Meanwhile, I did some Cyber Digging and found THIS!

That might explain it!


In addition to the major media blitz for the new Rolling Stones album “Hackney Diamonds,” fans can look forward to a new documentary showing the band making the album.  No official release date for the documentary as been announced as of yet … but hopefully it will coincide with the release of the album, which comes out October 20th.  (Did you pre-order YOUR copy yet???)  This one’s going to be big!  (kk)

Meanwhile, The Stones are doing their share of publicity as well …

The recording began in 2022 & was remarkably quick.

“We worked fast, but that was the idea. I’m still recovering. It was like a blitzkrieg.” 

Keith Richards

Hackney Diamonds is the first album without Charlie.

“There would have been a Rolling Stones without Charlie Watts, but without Charlie Watts there wouldn’t have been the Rolling Stones. He was so tolerant of other people. He would actually stop me from murdering people. The baton being handed over to Steve Jordan from Charlie … that was a very special moment. I think we needed to make a new mark with Steve. To reset the band was important.”

Keith Richards


Hackney Diamonds saw Mick & Keith realign for the first time in years. “Driving Me Too Hard” even written in a room together, like the early years.

“I think we got along on this record really well. Of course we have disagreements about how things should be, but I think that’s pretty normal.”

Mick Jagger

“We’re a weird pair, man. I love him dearly, and he loves me dearly, and let’s leave it at that.”

Keith Richards


The title ‘Hackney Diamonds’ comes from London slang for a smashed car windscreen.

“A lot of the tracks on the album have that explosion. This is a really in-your-face album.”

Ronnie Wood 

“Rhythm is the most important thing in your goddamn life. A lot of what you hear ain’t what you hear - it’s what you feel. And that’s a matter of rhythm.”

Keith Richards


Elton John, Paul McCartney, Lady Gaga & Stevie Wonder all feature on the record, but it ends with a Mick-Keith duet “Rolling Stones Blues”

“There were six takes total. The one that made the record is take four. And as they went through each take, they moved closer and closer together.”

Andrew Watt, producer

Tom Cuddy sent us this interview …

Me-TV-FM celebrates One Hit Wonders this weekend, featuring dozens and dozens of songs by artists that made their way up the pop charts and then disappeared after one major showing.

Meanwhile, Ultimate Classic Rock has compiled THEIR list of The 40 Biggest One Hit Wonders of All Time … although I’m not sure what criteria they used to come up with it … or even how accurate it is.  (The Knack, for example, had two other Top 40 Hits after “My Sharona” exploded in 1979, including a #11 follow-up, “Good Girls Don’t” … so they don’t even QUALIFY as a One Hit Wonder … and yet UCR ranks them at #38 … while The Buggles’ “Video Killed The Radio Star,” which comes in at #1 on their list, was a modest hit at best, peaking at #40 in 1979 … WELL below the chart success of most of the other artists ranked below them.  “My Sharona” topped Billboard’s Hot 100 Pop Chart for six weeks … yet it ranks 38 places below a record that peaked at #40???  In what universe???)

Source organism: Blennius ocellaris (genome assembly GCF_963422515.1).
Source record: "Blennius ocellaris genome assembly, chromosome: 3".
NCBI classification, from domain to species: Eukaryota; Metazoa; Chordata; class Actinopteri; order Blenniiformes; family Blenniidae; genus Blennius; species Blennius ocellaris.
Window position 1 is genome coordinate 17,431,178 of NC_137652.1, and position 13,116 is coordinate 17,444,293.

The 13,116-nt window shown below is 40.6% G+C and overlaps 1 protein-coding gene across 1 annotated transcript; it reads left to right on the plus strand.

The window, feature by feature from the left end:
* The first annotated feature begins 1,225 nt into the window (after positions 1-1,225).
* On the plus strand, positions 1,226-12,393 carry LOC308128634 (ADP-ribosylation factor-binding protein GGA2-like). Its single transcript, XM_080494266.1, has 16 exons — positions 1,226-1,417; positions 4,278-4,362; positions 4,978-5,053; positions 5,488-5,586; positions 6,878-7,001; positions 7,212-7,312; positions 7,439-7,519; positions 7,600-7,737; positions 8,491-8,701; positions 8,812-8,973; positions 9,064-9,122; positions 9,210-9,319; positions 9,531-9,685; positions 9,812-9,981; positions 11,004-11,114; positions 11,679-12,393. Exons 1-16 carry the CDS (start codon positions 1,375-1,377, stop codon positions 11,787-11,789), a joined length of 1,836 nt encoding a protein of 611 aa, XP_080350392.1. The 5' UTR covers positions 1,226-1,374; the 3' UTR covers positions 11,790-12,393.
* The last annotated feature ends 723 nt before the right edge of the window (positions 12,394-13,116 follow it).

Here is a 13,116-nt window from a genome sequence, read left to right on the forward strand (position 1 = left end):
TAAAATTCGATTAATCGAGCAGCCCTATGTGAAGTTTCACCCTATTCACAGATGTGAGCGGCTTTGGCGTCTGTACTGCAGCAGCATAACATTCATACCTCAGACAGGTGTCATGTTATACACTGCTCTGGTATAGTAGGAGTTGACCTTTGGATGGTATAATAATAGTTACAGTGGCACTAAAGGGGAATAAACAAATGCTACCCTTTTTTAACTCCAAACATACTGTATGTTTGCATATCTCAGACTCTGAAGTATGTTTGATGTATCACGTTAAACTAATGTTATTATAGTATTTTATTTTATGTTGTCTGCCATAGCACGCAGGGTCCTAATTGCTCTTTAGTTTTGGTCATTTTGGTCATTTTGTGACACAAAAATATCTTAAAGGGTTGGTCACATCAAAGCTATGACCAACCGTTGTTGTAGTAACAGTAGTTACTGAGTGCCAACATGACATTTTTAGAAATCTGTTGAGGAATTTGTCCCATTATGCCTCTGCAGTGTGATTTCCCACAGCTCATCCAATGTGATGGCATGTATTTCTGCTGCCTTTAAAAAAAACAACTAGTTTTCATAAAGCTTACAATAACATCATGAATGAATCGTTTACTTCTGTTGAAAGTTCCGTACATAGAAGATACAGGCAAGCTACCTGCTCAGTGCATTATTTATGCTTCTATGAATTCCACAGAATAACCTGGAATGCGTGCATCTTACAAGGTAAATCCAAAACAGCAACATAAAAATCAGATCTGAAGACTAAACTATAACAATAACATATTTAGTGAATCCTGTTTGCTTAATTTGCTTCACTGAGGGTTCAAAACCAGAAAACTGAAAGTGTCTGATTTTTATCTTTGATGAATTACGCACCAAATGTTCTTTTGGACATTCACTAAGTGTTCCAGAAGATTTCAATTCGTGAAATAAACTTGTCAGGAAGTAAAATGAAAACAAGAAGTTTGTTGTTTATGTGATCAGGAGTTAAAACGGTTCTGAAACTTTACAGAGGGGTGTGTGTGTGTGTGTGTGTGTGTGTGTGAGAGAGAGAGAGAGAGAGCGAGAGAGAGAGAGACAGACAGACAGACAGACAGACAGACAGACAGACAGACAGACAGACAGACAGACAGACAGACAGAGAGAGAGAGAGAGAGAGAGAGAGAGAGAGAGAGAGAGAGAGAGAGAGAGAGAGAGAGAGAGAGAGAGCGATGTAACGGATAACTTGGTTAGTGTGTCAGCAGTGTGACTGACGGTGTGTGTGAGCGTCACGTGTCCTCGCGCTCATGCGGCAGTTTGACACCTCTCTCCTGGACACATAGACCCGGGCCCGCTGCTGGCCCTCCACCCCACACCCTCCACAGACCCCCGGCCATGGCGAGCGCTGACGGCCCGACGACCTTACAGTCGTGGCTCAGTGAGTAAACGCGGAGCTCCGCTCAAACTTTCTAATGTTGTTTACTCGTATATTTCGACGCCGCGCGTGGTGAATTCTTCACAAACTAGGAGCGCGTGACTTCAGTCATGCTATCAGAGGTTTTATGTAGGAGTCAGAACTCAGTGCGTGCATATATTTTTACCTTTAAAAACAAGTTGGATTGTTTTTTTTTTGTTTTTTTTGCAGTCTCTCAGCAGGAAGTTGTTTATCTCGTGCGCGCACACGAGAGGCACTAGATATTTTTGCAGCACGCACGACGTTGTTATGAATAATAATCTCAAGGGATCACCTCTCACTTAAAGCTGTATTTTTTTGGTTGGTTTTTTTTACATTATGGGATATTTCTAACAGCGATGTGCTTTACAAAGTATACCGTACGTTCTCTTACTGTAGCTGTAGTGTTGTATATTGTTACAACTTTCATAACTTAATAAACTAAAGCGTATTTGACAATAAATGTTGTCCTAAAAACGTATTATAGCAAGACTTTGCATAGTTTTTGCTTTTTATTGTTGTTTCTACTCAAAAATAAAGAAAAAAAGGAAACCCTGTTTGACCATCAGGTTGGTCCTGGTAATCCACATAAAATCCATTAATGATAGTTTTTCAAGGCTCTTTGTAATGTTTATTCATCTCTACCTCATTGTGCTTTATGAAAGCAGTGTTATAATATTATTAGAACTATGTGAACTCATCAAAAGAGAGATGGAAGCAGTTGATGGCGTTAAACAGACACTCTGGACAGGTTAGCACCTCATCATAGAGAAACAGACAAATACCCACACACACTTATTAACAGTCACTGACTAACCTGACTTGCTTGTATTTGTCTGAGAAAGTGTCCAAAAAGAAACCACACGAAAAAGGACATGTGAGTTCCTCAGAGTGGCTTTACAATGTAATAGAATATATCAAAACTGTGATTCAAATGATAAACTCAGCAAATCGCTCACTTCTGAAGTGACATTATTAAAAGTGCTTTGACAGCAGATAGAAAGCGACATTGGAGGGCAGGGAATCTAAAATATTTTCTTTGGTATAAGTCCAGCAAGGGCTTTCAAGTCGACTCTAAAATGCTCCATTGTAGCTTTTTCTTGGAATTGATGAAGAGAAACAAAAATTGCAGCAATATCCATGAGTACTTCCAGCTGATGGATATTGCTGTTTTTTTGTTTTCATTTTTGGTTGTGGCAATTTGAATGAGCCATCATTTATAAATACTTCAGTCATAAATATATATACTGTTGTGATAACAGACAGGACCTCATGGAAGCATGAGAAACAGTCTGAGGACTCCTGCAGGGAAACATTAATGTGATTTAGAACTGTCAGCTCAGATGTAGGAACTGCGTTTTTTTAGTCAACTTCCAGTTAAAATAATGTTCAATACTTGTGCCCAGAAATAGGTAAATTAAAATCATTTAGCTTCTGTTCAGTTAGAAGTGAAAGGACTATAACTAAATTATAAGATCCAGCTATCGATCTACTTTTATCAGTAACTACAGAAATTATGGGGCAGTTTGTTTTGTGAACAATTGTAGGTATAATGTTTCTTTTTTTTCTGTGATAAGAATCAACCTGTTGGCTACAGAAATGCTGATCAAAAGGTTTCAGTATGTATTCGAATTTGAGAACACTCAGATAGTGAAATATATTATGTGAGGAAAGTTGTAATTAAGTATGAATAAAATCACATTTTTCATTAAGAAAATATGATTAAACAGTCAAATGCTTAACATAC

Several years ago, Forgotten Hits ran a list of The Top 100 One-Hit Wonders compiled by Dee Jay Rich Appell …

You can find it here:

(At least this one is based on actual chart performance, rather than just personal favorites … which means that The Knack … AND The Buggles … are nowhere to be found!)  kk

FH Reader Frank B let us know that Cousin Brucie had Bruce Belland of The Four Preps on his program last Saturday Night.


I just finished Bruce’s new book “Icons, Idols and Idiots of Hollywood: My Adventures In America’s First Boy Band” and I’ve got to tell you, it’s a great read … a real fun remembrance with some great storytelling.


The Four Preps had six National Top 40 Hits between 1958 and 1961 and each of the four original members went on to have storied careers of their own beyond their “boy band” phase.


The bulk of THIS book, however, are the adventures (and misadventures) of The Four Preps and, as I said to promoter Bob Merlis, “Who knew that The Four Preps were THIS cool?!?!?”


HIGHLY recommended.  (kk)


Click on the September 16th link below to hear the whole "two Bruces" thing ...


And click on THIS link to order your own copy of Bruce’s new book …

I promise you, you'll enjoy it! 


Micky Dolenz was Chris Carter's guest last Sunday on his KLOS Breakfast With The Beatles program, which was broadcast live from LA's Hard Rock Cafe.

Dolenz talked about his new EP (on 7a Records) of four R.E.M. songs; his LA date on Friday at the Ace Theatre; his forthcoming photo book I'm Told I Had A Good Time (Beatland Books) and his just-out video to "Shiny Happy People.'




Tom Cuddy sent us this interview with Mike Love of The Beach Boys.